Configure OTPrequires the user to configure a service that will send OTP (One Time Password) at each subsequent login in order to achieve two-factor authentication;
- Update Password requires the user to define a new password;
- Update Profile requires the user to update their profile information;
Verify Emailrequires the user to verify their email through a link that will be sent at it. The
Confirm the creation of the new user by clicking
Save: you will now see the details screen of the newly created user.
Click on the
Credentials tab and define a password that the user will use to log in via Keycloak; type it again in the field below to confirm. Finally, if you would like the user to set a new password at their next login, set the
Temporary field to
ON, and confirm by clicking the
Reset password button.
Client definition #
Clients item from the side menu to bring up the list of all clients currently present in the realm. Then click on the
Create button in the upper right corner.
Assign an id to the new client and click
Save. You will now see a screen that will allow you to configure its parameters.
In order to correctly connect the cloudlet to the Keycloak SSO mechanism, you have to perform the following operations:
- set the
Access Typefield to
- fill in the
Valid Redirect URIsfield with the pattern that will specify all Cloudlet URIs to be allowed access via SSO. To allow access to all, use the patterns
- set the
Client Protocolfield to
- fill in the
Web Originsfield with the pattern that will specify all the origins to which the CORS mechanism must allow access to Cloudlet resources. To authorize all origins, specify the
Once all the configurations are done, you’ll need to generate a JSON file to apply them to the Cloudlet: to do this, select the
Installation tab and click
Download, after selecting the
Keycloak OIDC JSON value from the
Format Option dropdown.
Dashboard Side Configuration #
Log in to the Dashboard, open the Cloudlet context menu and select
Configure.... Then go to the SSO tab.
Enable SSO Configuration flag and copy the JSON generated in the previous paragraph into the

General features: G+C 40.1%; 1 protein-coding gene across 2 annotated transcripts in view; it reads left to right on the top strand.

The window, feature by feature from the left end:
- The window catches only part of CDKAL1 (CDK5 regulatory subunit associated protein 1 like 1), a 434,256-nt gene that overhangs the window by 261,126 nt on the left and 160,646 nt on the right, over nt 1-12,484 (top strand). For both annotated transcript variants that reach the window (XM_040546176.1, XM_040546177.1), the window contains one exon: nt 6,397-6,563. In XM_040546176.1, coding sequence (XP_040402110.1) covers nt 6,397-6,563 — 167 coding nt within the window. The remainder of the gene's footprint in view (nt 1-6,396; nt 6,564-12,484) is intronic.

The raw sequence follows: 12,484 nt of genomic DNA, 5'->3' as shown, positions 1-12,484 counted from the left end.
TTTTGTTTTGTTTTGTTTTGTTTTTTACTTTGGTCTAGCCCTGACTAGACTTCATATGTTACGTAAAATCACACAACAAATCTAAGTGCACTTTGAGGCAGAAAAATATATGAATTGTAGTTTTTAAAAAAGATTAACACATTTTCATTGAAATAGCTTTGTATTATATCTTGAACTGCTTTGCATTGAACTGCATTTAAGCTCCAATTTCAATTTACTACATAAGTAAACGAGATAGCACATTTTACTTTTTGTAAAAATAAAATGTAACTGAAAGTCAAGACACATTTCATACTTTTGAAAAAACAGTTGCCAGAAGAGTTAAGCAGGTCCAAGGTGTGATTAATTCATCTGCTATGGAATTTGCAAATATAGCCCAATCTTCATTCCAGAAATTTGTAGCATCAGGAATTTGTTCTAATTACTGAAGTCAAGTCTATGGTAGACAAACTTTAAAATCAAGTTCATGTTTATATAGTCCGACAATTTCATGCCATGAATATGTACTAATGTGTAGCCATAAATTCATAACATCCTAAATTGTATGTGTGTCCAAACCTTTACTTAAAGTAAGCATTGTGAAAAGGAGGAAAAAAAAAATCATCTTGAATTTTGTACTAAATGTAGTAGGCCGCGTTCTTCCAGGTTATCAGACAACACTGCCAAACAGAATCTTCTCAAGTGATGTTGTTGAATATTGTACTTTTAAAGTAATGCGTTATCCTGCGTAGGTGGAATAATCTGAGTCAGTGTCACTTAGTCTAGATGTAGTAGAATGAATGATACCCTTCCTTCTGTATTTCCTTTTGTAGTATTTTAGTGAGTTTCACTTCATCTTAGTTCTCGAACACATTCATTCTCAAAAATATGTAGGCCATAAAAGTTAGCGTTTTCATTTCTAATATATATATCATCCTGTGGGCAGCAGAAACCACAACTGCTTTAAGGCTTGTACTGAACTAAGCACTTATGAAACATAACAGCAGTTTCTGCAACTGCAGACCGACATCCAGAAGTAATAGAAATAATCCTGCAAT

SSO Keycloak Deployment text field. It has the following fields:
realm: indicates the name of the referenced realm;
auth-server-url: indicates the URL of the Keycloak Authentication Server;
ssl-required: specifies for which requests directed to the Authentication Server is necessary to communicate via SSL (Secure Socket Layer) or through the HTTPS protocol. The default value is
external, which forces the use of SSL for all external requests;
resource: indicates the name of the client that represents the Cloudlet within Keycloak;
credentials: lists the credentials for accessing the application;
confidential-port: indicates the port used by the Authentication Server to communicate through SSL.
Before you can actually use the JSON, you must manually add the following three fields:
true. This way, should the authentication process fail, the Cloudlet will respond with a redirect to the SSO server if a client queried it, and with an
Unauthorizedresponse if it was queried by a web server;
true. This will enable preflight requests for the CORS mechanism;
cors-allowed-methods: a pattern that clarifies which HTTP methods are allowed, indicating the
*pattern means all of them.
At the end of all these steps, you will have a JSON with this structure:
Confirm the import of the Keycloak configuration by clicking
Test the configuration #
Launch the Cloudlet, and access its homepage by clicking on its URL. As shown in the following image, in the top right corner, you’ll notice the lack of the usual login form and the presence of just the button:
Clicking on the button, you will be redirected to the Keycloak login page:
Enter the username and password of the Cloudlet user you previously associated with Keycloak (remember that the password is the one defined in Keycloak), then click on the
Log In button. If the configuration was done correctly, you will be redirected to the Cloudlet home page.